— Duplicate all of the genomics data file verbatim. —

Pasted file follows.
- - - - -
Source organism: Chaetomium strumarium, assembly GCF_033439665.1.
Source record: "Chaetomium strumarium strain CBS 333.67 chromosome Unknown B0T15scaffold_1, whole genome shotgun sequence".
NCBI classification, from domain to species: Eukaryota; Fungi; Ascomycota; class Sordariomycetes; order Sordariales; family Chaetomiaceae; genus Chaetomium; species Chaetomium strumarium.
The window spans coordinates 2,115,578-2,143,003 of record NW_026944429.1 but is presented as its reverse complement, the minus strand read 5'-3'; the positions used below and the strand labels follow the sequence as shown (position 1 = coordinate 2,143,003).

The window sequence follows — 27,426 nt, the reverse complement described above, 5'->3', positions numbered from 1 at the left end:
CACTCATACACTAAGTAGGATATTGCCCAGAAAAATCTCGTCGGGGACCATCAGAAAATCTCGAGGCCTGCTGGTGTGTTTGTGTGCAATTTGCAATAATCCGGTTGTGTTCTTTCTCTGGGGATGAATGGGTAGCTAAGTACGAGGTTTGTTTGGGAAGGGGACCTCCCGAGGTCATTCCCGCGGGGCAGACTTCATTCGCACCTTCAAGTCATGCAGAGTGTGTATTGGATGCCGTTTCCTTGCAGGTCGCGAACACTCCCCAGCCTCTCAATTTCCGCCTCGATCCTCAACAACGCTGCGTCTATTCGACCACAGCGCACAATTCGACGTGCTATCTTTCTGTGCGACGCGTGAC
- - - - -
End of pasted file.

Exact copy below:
Source organism: Chaetomium strumarium, assembly GCF_033439665.1.
Source record: "Chaetomium strumarium strain CBS 333.67 chromosome Unknown B0T15scaffold_1, whole genome shotgun sequence".
NCBI classification, from domain to species: Eukaryota; Fungi; Ascomycota; class Sordariomycetes; order Sordariales; family Chaetomiaceae; genus Chaetomium; species Chaetomium strumarium.
The window spans coordinates 2,115,578-2,143,003 of record NW_026944429.1 but is presented as its reverse complement, the minus strand read 5'-3'; the positions used below and the strand labels follow the sequence as shown (position 1 = coordinate 2,143,003).

The window sequence follows — 27,426 nt, the reverse complement described above, 5'->3', positions numbered from 1 at the left end:
CACTCATACACTAAGTAGGATATTGCCCAGAAAAATCTCGTCGGGGACCATCAGAAAATCTCGAGGCCTGCTGGTGTGTTTGTGTGCAATTTGCAATAATCCGGTTGTGTTCTTTCTCTGGGGATGAATGGGTAGCTAAGTACGAGGTTTGTTTGGGAAGGGGACCTCCCGAGGTCATTCCCGCGGGGCAGACTTCATTCGCACCTTCAAGTCATGCAGAGTGTGTATTGGATGCCGTTTCCTTGCAGGTCGCGAACACTCCCCAGCCTCTCAATTTCCGCCTCGATCCTCAACAACGCTGCGTCTATTCGACCACAGCGCACAATTCGACGTGCTATCTTTCTGTGCGACGCGTGAC